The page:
A gear 66 is also attached to the shaft 56 by means of pin 68. This gear meshes with drive pinion 70 which is mounted on the drive shaft 72 of motor 24. The motor 24 may comprise a synchronous electric motor or any comparable drive means adapted to be repeatedly actuated and operated at a set speed.
As best shown in FIG. 11, a guide member 74 is attached to the housing wall 46. This guide member includes an inturned end 76 which directs each check in one direction. A first ramp 78 defining a slope 80 is also secured to the wall 46. As illustrated in FIG. 3, the ramp 78 moves each check in the direction of the disc 52 whereby one face of each check is engaged by the rug 64. The opposite face of each check is engaged with the rubber surface 82 carried on the wall 46. The driving action imparted by the rug 64 serves to move each check up the slope 80 at which time the checks begin travel around the rubber sleeve 60 carried by the hub 54. Since the structure is inclined as shown in FIG. 4, the checks are automatically held against the rug to insure driving engagement.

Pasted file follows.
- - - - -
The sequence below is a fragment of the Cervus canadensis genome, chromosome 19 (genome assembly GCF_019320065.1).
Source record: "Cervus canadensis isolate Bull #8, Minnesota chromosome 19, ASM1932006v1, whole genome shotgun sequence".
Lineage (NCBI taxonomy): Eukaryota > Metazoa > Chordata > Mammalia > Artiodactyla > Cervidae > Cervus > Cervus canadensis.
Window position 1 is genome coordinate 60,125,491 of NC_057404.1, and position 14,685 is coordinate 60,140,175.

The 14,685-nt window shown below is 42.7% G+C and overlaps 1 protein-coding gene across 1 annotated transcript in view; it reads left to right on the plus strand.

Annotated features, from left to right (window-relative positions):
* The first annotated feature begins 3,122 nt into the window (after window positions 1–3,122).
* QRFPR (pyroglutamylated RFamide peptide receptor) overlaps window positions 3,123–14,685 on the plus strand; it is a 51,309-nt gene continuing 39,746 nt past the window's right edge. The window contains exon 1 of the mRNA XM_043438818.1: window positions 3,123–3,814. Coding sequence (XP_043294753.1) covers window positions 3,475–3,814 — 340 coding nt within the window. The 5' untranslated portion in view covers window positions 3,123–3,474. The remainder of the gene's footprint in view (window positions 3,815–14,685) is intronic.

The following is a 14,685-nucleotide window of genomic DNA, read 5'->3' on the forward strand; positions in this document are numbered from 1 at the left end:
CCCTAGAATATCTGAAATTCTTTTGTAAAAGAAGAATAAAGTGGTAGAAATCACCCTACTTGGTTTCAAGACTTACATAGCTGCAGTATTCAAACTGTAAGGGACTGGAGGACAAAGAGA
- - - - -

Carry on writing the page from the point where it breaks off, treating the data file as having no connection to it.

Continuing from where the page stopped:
Because of the fact that points on the disc 52 which are farther from the disc axis move at higher speeds, the checks move inwardly toward the axis, and an edge of each check is, therefore, automatically driven into engagement with this sleeve, and held in engagement as the check proceeds.